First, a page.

Greater Prairie-Chicken: two males facing off and battling at Tympanuchus WMA near Glacial Ridge NWR; Polk County, Minnesota; April 26, 2019

[Canon 7D with Canon EF 70-200mm L USM f4 lens at 176mm; 1/800 at f4; ISO 2000; handheld]

Greater Prairie-Chicken Tympanuchus WMA Glacial Ridge NWR Polk County MN

Greater Prairie-Chicken males displaying at Tympanuchus WMA near Glacial Ridge NWR; Polk County, Minnesota; April 26, 2019]

Three males displaying just before the sun came up at 6:18am. They had been on the lek since before 5am and would continue until 9am. It takes a lot of energy to impress the ladies!

[Canon 7D with Canon EF 70-200mm L USM f4 lens at 70mm; 1/250 at f4; ISO 400; handheld]

Greater Prairie-Chicken Tympanuchus WMA Glacial Ridge NWR Polk County MN IMG_4859

Greater Prairie-Chicken female at Tympanuchus WMA near Glacial Ridge NWR; Polk County, Minnesota; April 26, 2019]

The females were more in evidence than at a Sharp-tailed Grouse lek (in my experience). But I saw no mating taking place. She lacks the male’s fancy throat sacs and feather plumes.

[Canon 7D with Canon EF 400mm L USM f5.6 lens; 1/800 at f6.3; ISO 800; handheld]

Greater Prairie-Chicken Tympanuchus WMA Glacial Ridge NWR Polk County MN IMG_4878

Greater Prairie-Chicken male displaying at Tympanuchus WMA near Glacial Ridge NWR; Polk County, Minnesota; April 26, 2019]

[Canon 7D with Canon EF 400mm L USM f5.6 lens; 1/800 at f5.6; ISO 800; handheld]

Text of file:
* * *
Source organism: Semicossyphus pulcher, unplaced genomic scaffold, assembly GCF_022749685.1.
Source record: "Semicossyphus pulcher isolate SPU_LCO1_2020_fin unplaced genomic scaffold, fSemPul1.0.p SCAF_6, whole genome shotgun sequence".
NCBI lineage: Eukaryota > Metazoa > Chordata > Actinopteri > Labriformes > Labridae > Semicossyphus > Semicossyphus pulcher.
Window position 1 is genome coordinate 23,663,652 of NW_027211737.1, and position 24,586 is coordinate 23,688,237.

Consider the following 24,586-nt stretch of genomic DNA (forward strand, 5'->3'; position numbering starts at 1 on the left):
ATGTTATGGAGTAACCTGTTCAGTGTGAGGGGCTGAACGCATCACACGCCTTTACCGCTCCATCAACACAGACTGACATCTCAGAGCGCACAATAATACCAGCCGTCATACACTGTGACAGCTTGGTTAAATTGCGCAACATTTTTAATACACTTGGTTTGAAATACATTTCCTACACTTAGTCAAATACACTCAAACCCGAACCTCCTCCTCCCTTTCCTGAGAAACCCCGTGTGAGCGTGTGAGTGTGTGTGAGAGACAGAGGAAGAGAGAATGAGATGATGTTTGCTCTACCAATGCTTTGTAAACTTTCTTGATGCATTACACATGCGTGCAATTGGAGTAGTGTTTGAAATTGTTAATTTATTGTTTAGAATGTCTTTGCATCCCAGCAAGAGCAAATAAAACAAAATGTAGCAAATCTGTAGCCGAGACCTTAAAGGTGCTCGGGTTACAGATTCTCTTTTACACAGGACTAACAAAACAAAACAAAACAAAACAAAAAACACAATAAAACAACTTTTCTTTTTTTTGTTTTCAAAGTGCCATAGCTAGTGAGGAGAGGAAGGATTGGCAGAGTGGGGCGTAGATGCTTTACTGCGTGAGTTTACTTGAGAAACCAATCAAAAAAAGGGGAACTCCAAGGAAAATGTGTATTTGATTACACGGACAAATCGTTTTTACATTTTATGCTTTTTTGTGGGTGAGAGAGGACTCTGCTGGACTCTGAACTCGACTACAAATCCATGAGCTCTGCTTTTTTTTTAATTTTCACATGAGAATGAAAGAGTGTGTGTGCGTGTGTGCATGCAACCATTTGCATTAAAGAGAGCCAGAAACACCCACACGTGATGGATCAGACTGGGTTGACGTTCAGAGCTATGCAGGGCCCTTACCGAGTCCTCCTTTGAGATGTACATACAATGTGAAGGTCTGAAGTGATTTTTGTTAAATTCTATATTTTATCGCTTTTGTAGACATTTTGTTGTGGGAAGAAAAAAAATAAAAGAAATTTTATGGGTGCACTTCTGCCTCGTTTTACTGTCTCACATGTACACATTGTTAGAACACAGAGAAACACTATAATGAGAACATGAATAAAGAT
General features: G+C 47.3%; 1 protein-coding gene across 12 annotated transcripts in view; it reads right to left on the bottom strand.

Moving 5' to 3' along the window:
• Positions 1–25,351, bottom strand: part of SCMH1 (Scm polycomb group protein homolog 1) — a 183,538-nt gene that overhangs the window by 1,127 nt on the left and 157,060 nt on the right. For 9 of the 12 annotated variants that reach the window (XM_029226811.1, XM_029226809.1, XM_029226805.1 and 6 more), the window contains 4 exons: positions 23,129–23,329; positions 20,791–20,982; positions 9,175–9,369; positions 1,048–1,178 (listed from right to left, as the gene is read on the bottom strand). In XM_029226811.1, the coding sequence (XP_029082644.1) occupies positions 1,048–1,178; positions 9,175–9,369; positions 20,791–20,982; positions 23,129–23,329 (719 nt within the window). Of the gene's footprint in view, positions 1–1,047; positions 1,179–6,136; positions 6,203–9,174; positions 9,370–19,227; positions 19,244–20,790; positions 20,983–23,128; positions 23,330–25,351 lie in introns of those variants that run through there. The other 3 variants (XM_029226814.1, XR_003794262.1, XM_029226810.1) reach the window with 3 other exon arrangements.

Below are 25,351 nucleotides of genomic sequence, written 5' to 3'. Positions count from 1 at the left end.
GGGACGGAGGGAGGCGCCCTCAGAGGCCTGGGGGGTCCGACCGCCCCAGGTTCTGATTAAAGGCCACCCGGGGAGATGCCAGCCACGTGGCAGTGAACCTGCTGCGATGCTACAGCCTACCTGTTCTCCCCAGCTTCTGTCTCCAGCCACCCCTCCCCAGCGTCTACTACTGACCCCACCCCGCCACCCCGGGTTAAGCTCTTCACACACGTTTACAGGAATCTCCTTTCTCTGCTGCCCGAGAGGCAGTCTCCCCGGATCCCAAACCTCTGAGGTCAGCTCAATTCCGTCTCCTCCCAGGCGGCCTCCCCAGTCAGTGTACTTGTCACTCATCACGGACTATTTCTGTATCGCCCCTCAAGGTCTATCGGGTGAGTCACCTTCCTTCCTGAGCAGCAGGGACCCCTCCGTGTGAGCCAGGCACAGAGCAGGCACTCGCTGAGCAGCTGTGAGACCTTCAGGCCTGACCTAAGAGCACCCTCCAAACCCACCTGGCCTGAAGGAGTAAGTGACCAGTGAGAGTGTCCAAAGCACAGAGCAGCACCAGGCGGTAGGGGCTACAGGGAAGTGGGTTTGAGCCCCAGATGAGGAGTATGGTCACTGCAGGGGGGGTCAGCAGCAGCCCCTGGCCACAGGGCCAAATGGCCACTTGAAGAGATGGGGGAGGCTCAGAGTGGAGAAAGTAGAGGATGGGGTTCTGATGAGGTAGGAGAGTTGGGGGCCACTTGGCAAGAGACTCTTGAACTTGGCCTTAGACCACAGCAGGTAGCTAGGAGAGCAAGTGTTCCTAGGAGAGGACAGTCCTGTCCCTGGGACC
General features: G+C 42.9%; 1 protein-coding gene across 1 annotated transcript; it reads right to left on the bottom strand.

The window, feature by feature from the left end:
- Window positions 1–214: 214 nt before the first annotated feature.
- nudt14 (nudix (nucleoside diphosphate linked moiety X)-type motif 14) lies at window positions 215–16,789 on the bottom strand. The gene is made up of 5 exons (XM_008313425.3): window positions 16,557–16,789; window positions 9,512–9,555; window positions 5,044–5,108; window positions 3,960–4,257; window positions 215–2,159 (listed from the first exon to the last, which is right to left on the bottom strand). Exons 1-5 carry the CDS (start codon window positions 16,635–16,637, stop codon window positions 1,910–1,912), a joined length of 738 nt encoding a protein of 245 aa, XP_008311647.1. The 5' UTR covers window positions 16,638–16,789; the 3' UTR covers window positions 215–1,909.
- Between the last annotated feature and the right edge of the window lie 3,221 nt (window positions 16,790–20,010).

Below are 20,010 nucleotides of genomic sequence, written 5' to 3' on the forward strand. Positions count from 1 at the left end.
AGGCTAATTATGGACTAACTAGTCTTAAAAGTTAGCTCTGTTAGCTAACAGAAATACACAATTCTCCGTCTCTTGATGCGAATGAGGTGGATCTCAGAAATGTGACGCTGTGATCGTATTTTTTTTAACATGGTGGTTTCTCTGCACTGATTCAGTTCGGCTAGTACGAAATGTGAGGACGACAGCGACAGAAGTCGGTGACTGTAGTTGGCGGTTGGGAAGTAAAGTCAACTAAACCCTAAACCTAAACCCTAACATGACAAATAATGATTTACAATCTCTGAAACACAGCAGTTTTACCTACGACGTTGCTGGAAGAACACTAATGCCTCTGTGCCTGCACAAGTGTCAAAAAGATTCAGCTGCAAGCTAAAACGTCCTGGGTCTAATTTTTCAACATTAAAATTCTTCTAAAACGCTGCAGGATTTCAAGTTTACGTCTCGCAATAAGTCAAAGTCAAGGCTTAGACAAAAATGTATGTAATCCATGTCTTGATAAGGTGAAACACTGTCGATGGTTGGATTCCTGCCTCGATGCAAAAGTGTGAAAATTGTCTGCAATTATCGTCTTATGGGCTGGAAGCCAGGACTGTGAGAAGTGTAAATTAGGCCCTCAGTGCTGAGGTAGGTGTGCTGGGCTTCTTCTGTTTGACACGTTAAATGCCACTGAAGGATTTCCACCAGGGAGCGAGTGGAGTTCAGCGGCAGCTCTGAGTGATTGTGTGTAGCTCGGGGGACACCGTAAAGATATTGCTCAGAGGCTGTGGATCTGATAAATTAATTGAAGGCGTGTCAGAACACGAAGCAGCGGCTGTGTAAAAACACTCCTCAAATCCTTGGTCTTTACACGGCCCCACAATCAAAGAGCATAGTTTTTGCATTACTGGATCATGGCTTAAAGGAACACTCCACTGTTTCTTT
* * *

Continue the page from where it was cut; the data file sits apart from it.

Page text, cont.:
Greater Prairie-Chicken Tympanuchus WMA Glacial Ridge NWR Polk County MN IMG_4430

Greater Prairie-Chicken male displaying at Tympanuchus WMA near Glacial Ridge NWR; Polk County, Minnesota; April 26, 2019

Not much to do photographically in the pre-dawn hour…Too dark. But what is fun is to slow your shutter speed way down and crank up the ISO and try some panning motion blurs. I got about 4 good photos that I’ve included here.

[Canon 7D with Canon EF 70-200mm L USM f4 lens at 200mm; 1/8 second at f4; ISO 3200; handheld]

Greater Prairie-Chicken Tympanuchus WMA Glacial Ridge NWR Polk County MN IMG_4384

Greater Prairie-Chicken male displaying at Tympanuchus WMA near Glacial Ridge NWR; Polk County, Minnesota; April 26, 2019

Love this motion blur at a very slow 1/3 of a second. I left the blue pre-twilight background but increased the white balance in the bird to a warmer hue. I do wish it was framed on the left instead of running out of the frame, but I can live with that.

[Canon 7D with Canon EF 70-200mm L USM f4 lens at 200mm; 1/3 second at f4; ISO 3200; handheld]

Greater Prairie-Chicken Tympanuchus WMA Glacial Ridge NWR Polk County MN IMG_4467

Greater Prairie-Chicken male displaying at Tympanuchus WMA near Glacial Ridge NWR; Polk County, Minnesota; April 26, 2019

[Canon 7D with Canon EF 70-200mm L USM f4 lens at 200mm; 1/15 second at f4; ISO 1600; handheld]

Greater Prairie-Chicken Tympanuchus WMA Glacial Ridge NWR Polk County MN IMG_4433

Greater Prairie-Chicken male displaying at Tympanuchus WMA near Glacial Ridge NWR; Polk County, Minnesota; April 26, 2019

You can shoot before dawn! I love the artistic/painterly quality of these early morning motion blurs.

[Canon 7D with Canon EF 70-200mm L USM f4 lens at 200mm; 1/8 second at f4; ISO 3200; handheld]